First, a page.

I’m not sure how to proceed with this post whilst staying within the realms of political correctness, so I’ll simply express my thoughts instead. If I am wrong on any factual point – and I would like to stress factual point because opinions, by default, can not be wrong – I hope people will correct me.

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Whilst procrastinating yesterday I found this article about a man who is determined to “take back Islam from its hostage takers” and  I think Dr Naif al-Mutawa’s letter to his sons speaks for itself.

The papers have demonised the Islamic religion to a point where it has become synonymous with terrorism. Words like ‘Jihad’ – which, according to a friend of mine, originally meant ‘an internal,  spiritual struggle towards self-improvement’ – have been adopted by extremists and turned into something else.  In no uncertain terms, it’s the equivalent of someone calling me a marauding, pillaging rapist because my country participated in the Crusades (http://en.wikipedia.org/wiki/Crusades – if anyone is interested).

I maintain that to give something a name – and in this case, we have called the political and religious unrest ‘terrorism’ – is to give it power. By doing so, it becomes an entity in itself and is then outside of our control. Were we to actually talk about the things that happened on 9/11, or to openly educate our children in regards to other faiths, then perhaps we wouldn’t be having this problem now.

We live in an age where schools are not permitted to perform nativity plays at Christmas time for fear of offending someone, despite the fact that this is the core of the holiday. In our struggle for equality we seem to have forgotten that different countries and cultures are just that – different. We should highlight and celebrate that our wonderful little island-nation has such a diverse population. If we teach children to understand one another’s heritage and encourage them to ask questions about other cultures, then the frightening aspect of the unknown will be gone and they’ll simply accept that this is how people are.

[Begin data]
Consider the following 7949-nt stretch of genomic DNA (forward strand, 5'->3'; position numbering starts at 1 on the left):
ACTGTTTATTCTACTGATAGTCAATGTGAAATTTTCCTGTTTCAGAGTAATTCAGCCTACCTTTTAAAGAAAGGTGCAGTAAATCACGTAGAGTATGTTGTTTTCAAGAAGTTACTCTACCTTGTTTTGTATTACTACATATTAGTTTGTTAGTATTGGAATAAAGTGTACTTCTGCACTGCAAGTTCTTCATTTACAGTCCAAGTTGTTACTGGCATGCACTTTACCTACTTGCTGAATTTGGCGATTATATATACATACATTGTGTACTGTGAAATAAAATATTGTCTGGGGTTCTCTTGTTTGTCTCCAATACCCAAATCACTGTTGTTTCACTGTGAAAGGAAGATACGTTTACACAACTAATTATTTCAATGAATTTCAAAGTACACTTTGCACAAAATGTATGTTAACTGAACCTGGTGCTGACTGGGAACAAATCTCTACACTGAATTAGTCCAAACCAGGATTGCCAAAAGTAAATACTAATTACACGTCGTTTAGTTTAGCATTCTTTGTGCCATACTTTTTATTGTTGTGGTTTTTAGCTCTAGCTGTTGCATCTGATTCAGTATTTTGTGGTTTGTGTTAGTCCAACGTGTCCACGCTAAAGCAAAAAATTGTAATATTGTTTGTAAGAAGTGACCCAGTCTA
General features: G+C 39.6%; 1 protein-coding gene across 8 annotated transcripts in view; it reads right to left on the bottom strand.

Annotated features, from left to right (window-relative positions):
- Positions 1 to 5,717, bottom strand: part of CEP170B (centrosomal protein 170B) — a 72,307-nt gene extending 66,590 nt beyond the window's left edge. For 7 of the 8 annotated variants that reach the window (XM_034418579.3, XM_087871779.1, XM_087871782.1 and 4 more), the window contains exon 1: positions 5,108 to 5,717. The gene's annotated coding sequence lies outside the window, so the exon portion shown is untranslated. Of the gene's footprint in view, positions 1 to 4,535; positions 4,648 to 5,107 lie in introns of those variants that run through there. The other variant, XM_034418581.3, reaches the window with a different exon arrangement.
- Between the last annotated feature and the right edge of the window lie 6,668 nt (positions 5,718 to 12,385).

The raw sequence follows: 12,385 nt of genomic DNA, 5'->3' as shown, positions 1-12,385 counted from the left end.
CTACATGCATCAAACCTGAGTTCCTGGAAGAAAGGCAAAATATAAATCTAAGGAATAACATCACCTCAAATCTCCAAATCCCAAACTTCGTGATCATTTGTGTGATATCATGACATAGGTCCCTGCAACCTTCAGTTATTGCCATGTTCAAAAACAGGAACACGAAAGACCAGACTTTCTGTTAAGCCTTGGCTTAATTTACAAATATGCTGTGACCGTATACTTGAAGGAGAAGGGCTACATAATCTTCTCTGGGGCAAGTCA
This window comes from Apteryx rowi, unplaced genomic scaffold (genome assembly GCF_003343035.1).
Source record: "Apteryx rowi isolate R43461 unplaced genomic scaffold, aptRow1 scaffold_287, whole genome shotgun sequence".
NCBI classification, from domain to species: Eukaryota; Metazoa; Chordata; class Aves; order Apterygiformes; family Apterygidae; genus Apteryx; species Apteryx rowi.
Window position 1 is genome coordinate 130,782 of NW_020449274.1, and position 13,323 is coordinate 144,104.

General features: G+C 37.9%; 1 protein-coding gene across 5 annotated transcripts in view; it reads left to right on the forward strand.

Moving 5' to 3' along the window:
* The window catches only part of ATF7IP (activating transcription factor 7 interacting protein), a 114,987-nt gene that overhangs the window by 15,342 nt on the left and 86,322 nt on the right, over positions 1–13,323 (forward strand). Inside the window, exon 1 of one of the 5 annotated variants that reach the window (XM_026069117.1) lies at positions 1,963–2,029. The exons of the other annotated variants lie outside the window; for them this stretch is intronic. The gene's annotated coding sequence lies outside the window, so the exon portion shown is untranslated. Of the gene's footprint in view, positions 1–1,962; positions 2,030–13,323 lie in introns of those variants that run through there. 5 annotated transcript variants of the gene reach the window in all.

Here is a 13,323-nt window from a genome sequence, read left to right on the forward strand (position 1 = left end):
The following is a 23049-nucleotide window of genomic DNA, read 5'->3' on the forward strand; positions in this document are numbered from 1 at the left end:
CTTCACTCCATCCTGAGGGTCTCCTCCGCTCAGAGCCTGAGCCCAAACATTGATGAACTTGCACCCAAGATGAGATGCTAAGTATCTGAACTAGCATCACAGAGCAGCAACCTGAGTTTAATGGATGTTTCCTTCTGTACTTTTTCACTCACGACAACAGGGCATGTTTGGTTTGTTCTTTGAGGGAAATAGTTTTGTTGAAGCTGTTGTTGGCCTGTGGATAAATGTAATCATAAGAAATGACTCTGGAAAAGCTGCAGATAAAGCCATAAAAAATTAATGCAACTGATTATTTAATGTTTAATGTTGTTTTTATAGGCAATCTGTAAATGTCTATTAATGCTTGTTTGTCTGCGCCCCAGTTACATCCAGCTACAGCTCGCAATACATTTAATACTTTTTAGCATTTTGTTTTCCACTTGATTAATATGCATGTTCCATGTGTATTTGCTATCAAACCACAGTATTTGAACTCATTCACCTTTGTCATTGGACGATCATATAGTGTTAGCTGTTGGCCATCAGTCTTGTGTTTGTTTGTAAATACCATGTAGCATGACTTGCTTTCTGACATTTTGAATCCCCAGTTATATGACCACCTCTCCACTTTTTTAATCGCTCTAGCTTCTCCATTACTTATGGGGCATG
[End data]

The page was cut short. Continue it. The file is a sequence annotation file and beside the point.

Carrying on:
Those who are scared of their fellow man and try to encourage racial and religious hatred should be pitied, not feared. It is fear in the first place that is making them lash out and to be constantly afraid of someone because they are different to you must be the most terrible thing in all the world.

I’d like to close with a quote from Dr Mutawa: “… knowing that children will learn vicariously from THE 99 to be tolerant of all who believe in doing unto others as we would have them do unto us, that, my son, makes me very proud.”

And rightly so…